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But haven’t you also said many times ppl shouldn’t complain abt ‘free’ apps that take & sell their personal info? That seems to me a root problem. Free apps aren’t free, but still hamstring more honest developers. Hope I’m not mis-stating your view.

Transpondster, in a reply to my complaint about the culture of free that I accuse Google and others of creating.

You’re right Transpondster, I have made that statement in the past and posted good quotes that in some ways promote using free services. Heck, I’m replying to you on Tumblr—a free service that, to my knowledge, doesn’t make much money besides premium themes (a handful of which I’ve bought, by the way). But I think there’s an important difference in my perspectives that perhaps I haven’t been clear enough about.

Companies probably aren’t going to abandon “The Free Strategy” anytime soon. Maybe they’re Google, or perhaps they took VC in order to build a product and grow quickly, then figure out the sustainability thing later. There’s a lot of educating we can do in terms of helping people to know what they’re getting into once they sign up and rely on any of these services. These companies—and any company, for that matter—are not our friends. One day they may be running fine, but tomorrow they could pull the plug, sell to Facebook, Google, or Microsoft, or make a deal to plaster advertising over every square inch of free space.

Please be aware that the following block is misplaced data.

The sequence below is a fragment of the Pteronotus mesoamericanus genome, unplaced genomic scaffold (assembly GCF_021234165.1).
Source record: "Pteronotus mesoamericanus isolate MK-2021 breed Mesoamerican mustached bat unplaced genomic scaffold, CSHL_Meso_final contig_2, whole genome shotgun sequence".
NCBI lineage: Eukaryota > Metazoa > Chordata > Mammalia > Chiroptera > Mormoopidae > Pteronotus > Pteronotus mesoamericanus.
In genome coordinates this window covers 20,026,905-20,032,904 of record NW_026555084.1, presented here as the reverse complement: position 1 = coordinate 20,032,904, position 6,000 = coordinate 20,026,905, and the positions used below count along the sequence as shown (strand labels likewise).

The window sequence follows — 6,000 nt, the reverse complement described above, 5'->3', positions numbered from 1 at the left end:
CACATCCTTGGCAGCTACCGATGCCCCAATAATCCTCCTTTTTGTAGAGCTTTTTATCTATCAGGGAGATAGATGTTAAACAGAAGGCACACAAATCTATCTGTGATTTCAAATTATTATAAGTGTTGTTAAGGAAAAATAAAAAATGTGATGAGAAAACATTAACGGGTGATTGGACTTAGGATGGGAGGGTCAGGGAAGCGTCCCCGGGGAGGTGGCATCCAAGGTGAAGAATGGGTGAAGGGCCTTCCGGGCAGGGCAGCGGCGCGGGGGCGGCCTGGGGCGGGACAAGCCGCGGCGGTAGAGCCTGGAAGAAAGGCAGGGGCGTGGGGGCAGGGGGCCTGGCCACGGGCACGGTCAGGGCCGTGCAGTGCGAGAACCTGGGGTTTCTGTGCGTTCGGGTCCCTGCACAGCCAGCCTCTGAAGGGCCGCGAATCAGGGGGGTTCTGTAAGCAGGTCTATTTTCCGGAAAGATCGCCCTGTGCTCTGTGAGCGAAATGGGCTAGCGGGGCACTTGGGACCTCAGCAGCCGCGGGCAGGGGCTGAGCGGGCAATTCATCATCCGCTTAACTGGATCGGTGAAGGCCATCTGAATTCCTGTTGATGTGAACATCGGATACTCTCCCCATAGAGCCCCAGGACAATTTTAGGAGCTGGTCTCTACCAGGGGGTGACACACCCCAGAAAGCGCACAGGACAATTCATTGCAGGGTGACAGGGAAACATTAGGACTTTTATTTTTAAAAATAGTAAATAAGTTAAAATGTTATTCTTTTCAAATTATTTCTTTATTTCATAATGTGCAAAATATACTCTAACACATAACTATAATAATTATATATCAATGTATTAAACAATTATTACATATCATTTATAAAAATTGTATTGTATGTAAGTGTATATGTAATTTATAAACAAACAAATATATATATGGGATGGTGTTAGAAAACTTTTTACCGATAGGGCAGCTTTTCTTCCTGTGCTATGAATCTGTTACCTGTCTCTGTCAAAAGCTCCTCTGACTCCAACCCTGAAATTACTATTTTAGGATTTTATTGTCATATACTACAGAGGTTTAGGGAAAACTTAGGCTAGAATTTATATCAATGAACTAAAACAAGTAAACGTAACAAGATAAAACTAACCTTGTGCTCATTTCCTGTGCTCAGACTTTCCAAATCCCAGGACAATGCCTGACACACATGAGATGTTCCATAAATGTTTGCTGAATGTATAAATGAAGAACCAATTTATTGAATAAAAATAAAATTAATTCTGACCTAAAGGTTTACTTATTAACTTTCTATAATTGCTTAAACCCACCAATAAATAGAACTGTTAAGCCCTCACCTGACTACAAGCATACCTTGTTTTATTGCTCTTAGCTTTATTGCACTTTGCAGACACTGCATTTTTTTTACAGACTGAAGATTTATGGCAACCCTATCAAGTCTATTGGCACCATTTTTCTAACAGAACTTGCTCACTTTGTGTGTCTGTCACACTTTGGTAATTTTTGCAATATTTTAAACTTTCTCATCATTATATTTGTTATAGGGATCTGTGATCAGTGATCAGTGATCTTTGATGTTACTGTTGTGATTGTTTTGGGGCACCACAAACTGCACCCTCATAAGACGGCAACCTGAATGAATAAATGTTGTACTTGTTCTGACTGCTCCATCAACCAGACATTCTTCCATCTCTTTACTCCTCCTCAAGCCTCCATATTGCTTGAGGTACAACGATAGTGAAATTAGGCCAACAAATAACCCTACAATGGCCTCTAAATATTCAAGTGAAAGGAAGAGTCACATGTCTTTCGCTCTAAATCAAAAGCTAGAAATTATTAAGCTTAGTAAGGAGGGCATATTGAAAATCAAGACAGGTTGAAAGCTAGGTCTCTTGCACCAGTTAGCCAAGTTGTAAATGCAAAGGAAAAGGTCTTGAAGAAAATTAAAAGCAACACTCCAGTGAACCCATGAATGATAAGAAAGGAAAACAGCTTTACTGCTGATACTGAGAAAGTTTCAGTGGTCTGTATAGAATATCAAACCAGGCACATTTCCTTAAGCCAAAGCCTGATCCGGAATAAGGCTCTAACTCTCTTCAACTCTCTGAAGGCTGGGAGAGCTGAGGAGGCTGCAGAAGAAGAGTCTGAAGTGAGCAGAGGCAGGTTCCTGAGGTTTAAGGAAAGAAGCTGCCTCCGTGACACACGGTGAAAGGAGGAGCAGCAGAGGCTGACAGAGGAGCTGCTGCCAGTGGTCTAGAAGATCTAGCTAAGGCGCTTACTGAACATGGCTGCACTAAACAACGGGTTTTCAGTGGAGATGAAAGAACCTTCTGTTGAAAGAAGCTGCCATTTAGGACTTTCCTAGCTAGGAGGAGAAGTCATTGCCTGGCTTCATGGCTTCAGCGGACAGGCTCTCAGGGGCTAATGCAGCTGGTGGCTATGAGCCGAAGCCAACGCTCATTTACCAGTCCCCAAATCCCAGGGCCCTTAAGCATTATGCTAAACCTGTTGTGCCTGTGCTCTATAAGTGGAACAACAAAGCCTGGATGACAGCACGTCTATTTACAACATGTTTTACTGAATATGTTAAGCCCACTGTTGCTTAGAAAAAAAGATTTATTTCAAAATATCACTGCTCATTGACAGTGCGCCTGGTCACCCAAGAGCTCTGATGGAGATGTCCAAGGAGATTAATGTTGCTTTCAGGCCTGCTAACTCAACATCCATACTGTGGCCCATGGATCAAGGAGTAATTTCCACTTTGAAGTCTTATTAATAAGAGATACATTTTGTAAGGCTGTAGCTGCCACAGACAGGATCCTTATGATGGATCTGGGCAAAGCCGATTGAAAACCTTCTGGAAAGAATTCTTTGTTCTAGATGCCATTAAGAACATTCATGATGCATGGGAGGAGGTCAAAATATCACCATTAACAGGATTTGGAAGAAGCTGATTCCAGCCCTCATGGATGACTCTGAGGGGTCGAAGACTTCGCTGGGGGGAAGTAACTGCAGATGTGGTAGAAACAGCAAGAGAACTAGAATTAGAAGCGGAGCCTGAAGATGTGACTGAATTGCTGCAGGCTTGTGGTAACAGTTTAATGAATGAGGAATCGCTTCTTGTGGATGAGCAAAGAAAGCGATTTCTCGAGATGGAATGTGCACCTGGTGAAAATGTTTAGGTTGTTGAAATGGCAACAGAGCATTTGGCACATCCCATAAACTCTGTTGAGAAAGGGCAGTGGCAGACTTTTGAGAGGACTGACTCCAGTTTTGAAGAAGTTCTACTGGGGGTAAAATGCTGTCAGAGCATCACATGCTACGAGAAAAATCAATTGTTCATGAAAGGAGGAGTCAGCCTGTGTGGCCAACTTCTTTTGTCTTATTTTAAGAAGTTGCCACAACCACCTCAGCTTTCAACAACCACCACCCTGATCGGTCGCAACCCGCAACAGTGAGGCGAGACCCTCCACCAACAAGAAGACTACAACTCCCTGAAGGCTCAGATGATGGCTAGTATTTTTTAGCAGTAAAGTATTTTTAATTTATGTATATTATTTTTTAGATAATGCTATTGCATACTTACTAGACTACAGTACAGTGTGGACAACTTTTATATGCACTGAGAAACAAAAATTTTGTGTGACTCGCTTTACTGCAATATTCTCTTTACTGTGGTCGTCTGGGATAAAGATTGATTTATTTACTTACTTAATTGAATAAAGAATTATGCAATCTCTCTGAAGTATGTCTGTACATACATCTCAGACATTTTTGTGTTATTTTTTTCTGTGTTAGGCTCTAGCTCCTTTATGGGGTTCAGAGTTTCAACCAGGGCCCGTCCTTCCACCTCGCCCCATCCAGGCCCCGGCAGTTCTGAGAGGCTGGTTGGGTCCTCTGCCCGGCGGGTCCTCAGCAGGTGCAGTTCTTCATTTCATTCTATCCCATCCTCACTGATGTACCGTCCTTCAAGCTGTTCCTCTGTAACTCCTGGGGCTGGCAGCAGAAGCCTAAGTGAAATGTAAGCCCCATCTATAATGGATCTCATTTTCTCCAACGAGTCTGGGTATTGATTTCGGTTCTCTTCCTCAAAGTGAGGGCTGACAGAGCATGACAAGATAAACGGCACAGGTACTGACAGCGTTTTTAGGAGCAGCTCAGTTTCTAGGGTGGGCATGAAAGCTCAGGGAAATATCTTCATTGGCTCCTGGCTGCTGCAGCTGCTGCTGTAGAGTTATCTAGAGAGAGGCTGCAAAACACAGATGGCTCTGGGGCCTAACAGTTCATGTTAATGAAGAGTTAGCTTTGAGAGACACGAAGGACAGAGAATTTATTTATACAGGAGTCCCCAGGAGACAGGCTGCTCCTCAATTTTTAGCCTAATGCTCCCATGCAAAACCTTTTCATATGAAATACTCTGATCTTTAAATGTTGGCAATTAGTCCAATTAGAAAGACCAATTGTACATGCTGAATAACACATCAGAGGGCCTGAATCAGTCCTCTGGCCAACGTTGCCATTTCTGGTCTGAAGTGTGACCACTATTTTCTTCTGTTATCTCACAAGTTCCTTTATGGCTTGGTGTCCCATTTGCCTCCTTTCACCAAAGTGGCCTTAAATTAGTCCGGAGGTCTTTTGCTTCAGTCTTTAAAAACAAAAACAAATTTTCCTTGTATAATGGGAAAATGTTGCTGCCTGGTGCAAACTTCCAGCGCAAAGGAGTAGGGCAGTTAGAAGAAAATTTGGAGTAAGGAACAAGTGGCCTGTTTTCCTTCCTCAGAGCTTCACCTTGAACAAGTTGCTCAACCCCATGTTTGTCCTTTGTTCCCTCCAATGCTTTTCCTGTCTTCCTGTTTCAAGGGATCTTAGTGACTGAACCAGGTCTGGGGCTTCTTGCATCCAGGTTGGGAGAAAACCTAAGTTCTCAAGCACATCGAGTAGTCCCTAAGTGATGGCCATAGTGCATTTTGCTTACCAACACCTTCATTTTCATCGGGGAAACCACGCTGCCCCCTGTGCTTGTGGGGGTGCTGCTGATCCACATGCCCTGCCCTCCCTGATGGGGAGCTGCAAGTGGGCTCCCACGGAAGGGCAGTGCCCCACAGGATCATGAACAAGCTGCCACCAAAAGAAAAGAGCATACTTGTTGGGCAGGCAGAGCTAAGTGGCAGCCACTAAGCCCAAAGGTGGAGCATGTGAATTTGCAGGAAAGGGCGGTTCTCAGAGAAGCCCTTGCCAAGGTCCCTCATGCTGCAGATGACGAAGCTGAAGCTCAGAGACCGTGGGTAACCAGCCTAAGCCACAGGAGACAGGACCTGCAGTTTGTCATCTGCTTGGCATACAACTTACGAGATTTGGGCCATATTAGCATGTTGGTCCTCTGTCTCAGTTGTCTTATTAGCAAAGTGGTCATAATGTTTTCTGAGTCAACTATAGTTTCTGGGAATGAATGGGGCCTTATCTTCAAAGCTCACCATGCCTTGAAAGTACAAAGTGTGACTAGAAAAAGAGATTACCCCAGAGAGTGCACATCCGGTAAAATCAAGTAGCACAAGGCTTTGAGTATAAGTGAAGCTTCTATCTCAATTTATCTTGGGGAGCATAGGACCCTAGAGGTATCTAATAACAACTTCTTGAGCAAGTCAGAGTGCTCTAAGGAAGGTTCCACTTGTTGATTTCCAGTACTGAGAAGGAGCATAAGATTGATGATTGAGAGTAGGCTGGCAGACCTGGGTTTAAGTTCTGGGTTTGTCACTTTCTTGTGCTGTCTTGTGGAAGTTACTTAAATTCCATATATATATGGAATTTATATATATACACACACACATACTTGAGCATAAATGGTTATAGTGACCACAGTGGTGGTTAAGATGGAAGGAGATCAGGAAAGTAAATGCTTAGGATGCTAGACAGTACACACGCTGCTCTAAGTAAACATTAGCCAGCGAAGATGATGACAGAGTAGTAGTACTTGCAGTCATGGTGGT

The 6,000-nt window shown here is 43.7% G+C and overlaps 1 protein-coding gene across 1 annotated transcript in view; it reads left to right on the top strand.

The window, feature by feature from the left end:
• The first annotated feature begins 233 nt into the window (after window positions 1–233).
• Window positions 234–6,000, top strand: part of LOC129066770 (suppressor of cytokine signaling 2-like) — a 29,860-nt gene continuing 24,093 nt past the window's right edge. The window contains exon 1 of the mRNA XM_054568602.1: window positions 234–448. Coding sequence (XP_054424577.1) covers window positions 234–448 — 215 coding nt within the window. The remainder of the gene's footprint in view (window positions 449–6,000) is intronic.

When you pass up the option to exchange good ol’ fashioned goods for good ol’ fashioned money, all bets are off.

Professionally—as the employee of a developer and as a tech writer—I can make choices for how I run my endeavors and who I work for. Right now, my day job is for AgileBits, makers of 1Password and Knox, which are both for-pay apps. We offer trials on the platforms where we can. As often as I’m able to for my work, I opt for paid apps and services because, unless it’s a company like Google, nearly everyone I’ve talked to prefers being supported that way. When I write about free and paid services, I hope to present the pros and cons for both, but I do still have a personal dislike for free.

As a user, though, while I may not personally like free, there’s not much I can do about it. I can write about why I believe it’s bad, cite examples, and at least hope I can help educate a few folks on what’s going on and why. But I just have to get over it and make my own personal choices for how to roll in this 21st century world.

At the end of the day, lots of people will continue to be drawn to free services. Judging from the level of surprise that continues to crop up around buyouts like Instagram’s, though, I think there’s still plenty of educating to be done when it comes to typical users understanding what they’re getting into when they choose free.

Notes

  1. transpondster said: Thanks. Good reply. I like Flipboard, but really can’t understand why they don’t charge $3. As for tumblr, I def want David and co to make a fortune off it. But hope they won’t go nuts mining my data when they roll out ads next month. No reply needed
  2. chartier posted this